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The Geographer's Libraryby Jon Fasman
"[A] wonderfully cluttered debut novel....The Geographer's Library (as its title suggests) travels to far-flung locations, and its minor characters can be found in Sicily or Latvia, consorting with KGB men or retired Chinese gangsters. Fasman has in fact worked as a journalist in far-flung locations, yet the world of his novel reads strange and varied, like a place wildly imagined (as the title also might suggest) rather than documented." Anna Godbersen, Esquire (read the entire Esquire review)
Synopses & Reviews
In this brilliant debut, competing visions of an obscure professor's life take a young reporter from a sleepy New England town to the heart of an international smuggling ring that may hold the secret to eternal life.
DESCRIPTION: Item 1: An alembic is the top part of an apparatus used for distilling. This one is made of sturdy green glass, thirty-six centimeters tall, eighteen centimeters around at the widest point of its base. The top part of the vessel is narrow and fluted and turns sharply to the right; alembics are set over a still to collect and carry vapors to another vessel. The vessel's inside bears a crust of gray material that seems to be a mixture of lead, iron, and antimony, as well as some organic matter, canine and human bones. Scorch marks are visible on the outside bottom, extending five centimeters up. No discernible odor.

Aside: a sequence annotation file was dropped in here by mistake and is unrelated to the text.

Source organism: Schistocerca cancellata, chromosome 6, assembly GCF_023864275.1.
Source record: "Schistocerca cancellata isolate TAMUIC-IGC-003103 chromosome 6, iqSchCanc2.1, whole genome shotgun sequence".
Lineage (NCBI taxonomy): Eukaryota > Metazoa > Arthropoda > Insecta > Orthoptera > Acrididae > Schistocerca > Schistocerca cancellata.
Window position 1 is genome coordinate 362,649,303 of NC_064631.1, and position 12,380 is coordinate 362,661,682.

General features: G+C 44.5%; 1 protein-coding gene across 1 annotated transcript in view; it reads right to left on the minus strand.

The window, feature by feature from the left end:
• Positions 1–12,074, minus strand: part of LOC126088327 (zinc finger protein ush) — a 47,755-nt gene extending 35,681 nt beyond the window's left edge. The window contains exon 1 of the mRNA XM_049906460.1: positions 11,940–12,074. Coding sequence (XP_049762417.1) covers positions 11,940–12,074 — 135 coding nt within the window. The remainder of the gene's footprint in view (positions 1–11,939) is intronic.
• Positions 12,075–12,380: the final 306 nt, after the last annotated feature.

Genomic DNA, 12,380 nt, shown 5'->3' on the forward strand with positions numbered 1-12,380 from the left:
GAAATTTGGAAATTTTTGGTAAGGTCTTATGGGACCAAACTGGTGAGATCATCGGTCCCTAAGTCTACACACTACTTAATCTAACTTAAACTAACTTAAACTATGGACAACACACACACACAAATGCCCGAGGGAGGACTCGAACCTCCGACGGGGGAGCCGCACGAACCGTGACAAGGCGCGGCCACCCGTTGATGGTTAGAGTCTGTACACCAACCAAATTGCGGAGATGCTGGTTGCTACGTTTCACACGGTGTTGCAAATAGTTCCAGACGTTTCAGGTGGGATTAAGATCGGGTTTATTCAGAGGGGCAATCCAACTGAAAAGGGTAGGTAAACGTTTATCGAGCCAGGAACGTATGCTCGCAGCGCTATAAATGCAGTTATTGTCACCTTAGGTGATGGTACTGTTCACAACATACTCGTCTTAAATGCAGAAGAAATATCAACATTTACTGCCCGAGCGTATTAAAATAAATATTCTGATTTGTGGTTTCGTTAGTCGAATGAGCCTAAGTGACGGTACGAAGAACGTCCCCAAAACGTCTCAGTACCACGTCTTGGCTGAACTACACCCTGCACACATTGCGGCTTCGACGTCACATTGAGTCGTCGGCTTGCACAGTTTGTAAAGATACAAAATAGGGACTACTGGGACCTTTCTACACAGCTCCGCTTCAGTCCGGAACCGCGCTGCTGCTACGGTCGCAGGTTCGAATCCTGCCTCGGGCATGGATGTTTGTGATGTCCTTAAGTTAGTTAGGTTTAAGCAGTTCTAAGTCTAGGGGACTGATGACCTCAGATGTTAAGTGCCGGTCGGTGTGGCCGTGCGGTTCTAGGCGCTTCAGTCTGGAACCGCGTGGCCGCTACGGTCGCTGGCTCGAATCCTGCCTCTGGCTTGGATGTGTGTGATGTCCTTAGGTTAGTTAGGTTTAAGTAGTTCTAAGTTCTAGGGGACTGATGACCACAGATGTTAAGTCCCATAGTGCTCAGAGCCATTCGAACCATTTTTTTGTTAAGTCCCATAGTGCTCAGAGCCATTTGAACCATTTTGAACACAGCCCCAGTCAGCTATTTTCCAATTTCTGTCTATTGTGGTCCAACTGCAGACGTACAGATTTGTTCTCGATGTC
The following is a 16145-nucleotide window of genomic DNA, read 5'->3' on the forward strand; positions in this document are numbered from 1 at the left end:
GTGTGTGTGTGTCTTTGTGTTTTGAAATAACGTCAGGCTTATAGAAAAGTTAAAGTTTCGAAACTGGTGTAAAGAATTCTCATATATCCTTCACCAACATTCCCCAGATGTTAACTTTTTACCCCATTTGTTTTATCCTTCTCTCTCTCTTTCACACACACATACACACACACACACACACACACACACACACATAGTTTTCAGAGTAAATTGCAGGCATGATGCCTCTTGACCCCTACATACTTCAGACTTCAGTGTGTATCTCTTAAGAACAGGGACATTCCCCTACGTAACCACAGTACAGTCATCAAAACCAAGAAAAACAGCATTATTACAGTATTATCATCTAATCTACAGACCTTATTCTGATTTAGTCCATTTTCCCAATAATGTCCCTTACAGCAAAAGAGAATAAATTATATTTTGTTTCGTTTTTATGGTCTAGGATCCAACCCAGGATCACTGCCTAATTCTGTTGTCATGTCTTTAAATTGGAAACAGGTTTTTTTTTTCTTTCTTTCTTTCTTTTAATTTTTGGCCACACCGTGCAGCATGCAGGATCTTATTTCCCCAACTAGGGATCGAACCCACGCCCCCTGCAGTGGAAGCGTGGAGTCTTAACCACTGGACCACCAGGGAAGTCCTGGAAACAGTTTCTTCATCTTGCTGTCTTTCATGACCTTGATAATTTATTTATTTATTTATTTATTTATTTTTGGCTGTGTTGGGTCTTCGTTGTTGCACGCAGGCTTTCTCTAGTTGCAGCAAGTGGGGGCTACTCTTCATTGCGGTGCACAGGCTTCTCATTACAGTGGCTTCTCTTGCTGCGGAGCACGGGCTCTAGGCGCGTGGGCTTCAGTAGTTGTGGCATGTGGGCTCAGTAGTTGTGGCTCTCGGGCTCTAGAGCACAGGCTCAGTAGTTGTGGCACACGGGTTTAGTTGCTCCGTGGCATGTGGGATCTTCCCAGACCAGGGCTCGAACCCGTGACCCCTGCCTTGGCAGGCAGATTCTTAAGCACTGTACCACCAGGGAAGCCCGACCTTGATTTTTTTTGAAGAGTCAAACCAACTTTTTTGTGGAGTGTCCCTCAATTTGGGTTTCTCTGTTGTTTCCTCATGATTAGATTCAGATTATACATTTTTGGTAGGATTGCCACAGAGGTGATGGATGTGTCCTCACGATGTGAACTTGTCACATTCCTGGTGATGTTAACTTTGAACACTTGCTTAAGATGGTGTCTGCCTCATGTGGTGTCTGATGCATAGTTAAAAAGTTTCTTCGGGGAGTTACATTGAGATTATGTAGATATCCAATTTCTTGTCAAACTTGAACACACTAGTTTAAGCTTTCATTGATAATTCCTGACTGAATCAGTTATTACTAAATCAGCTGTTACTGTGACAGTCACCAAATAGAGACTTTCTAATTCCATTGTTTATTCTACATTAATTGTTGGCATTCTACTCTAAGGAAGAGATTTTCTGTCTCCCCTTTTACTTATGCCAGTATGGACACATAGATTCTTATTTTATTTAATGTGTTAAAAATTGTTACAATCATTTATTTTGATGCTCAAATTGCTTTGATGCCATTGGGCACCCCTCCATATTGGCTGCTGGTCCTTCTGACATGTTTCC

Date of manufacture: unknown. Estimates range from 100 b.c. to a.d. 300 Place of origin: Hellenistic Egypt. "Alembic" comes from the Arabic "al-anbiq," which comes from the Greek "ambix," meaning cup or beaker Last known owner: Woldemar Löwendahl, Danish-Estonian governor general of Tallinn.
The alembic was unearthed during the construction of Kassari chapel on Kassari Island in April 1723 and brought to Löwendahl's office that June. The governor general placed it on the top shelf of an unfilled bookcase in the back corner of his office and never noticed when it went missing two years, six months, and seventeen days later...
When a twelfth-century Sicilian cat burglar snatches a sack of artifacts from the king's geographer's library, the tools and talismans of transmutation — and eternal life — are soon scattered all over the world. Nine hundred years later, a young Connecticut reporter finds evidence that someone is collecting them again.